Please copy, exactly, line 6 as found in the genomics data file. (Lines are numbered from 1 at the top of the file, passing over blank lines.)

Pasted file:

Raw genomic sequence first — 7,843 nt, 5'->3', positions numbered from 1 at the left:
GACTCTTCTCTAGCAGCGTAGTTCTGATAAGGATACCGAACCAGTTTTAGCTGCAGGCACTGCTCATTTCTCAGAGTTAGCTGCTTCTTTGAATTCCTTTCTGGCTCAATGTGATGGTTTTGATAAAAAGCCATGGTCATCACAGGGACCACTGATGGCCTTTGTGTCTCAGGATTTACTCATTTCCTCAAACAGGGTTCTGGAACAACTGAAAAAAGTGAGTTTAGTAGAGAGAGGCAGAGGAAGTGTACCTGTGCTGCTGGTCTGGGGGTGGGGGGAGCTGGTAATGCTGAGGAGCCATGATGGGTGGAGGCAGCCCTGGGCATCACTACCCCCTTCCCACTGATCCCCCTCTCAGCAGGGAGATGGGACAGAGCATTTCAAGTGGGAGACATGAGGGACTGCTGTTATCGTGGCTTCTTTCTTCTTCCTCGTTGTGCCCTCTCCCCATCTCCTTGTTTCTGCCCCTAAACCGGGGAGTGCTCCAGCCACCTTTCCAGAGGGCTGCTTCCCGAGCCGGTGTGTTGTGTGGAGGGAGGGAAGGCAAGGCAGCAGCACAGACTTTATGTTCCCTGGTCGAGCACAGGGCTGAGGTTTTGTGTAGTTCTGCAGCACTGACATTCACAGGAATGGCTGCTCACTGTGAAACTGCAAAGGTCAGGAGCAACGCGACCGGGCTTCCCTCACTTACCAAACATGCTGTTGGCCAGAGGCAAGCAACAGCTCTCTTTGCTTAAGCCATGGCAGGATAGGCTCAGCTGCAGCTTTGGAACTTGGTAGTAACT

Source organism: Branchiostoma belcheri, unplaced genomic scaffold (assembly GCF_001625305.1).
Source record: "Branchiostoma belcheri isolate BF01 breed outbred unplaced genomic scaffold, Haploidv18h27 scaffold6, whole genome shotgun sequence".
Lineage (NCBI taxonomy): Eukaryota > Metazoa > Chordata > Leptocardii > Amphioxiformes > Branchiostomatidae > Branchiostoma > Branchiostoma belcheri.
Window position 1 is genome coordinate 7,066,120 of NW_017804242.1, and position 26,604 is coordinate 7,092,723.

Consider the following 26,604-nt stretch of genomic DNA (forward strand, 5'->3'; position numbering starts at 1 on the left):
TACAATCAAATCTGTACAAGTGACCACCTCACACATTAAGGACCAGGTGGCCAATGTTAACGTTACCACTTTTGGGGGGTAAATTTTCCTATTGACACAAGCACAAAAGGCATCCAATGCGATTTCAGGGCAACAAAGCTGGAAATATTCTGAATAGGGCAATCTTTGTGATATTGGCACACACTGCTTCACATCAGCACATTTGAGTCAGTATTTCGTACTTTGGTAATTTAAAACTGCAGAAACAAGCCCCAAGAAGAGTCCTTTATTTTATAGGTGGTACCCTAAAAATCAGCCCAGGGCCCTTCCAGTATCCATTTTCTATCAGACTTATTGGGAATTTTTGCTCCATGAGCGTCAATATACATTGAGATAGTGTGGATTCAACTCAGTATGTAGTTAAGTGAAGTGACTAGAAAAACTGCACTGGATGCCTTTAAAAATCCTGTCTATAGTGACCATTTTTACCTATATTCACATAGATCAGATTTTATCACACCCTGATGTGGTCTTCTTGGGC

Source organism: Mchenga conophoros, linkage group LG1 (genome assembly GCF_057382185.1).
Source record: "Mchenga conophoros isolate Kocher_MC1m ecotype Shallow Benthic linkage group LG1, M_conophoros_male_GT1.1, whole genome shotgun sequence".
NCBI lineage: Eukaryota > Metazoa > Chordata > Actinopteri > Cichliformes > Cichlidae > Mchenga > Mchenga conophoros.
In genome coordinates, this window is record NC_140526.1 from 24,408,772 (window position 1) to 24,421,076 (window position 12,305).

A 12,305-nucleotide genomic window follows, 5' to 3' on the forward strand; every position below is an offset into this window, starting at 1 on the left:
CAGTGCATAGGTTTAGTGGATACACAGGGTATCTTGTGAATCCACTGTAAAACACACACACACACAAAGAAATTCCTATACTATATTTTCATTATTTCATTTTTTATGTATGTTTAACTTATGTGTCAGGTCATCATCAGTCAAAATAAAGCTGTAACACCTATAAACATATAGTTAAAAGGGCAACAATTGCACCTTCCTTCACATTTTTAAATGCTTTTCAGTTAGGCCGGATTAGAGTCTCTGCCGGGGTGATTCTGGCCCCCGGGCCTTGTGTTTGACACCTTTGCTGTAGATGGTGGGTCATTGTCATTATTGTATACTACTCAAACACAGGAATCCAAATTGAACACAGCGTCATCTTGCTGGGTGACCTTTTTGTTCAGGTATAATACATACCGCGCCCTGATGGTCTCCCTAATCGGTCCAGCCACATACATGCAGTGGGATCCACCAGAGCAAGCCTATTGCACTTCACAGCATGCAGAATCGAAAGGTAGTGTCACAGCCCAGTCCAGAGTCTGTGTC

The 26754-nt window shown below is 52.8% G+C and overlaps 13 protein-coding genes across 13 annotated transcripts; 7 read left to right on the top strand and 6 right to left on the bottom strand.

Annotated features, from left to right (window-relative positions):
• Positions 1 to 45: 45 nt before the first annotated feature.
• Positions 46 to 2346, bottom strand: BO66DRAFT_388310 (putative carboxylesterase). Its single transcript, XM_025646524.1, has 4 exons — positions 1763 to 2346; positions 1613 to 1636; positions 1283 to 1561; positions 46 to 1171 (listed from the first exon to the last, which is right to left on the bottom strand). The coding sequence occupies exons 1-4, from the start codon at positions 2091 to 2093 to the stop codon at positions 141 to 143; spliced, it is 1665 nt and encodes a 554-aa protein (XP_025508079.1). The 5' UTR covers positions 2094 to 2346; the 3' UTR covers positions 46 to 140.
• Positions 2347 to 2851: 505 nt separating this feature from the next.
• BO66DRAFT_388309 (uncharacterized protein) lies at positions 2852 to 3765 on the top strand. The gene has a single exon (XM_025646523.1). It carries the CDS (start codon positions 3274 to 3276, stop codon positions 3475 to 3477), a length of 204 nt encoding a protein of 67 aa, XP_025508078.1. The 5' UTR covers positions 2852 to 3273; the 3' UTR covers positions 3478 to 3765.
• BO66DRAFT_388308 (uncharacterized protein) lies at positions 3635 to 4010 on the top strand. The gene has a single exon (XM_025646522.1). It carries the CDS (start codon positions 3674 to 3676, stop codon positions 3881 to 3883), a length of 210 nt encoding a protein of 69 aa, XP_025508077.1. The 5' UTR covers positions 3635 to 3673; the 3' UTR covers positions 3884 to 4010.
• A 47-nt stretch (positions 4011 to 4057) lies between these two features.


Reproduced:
Window position 1 is genome coordinate 7,066,120 of NW_017804242.1, and position 26,604 is coordinate 7,092,723.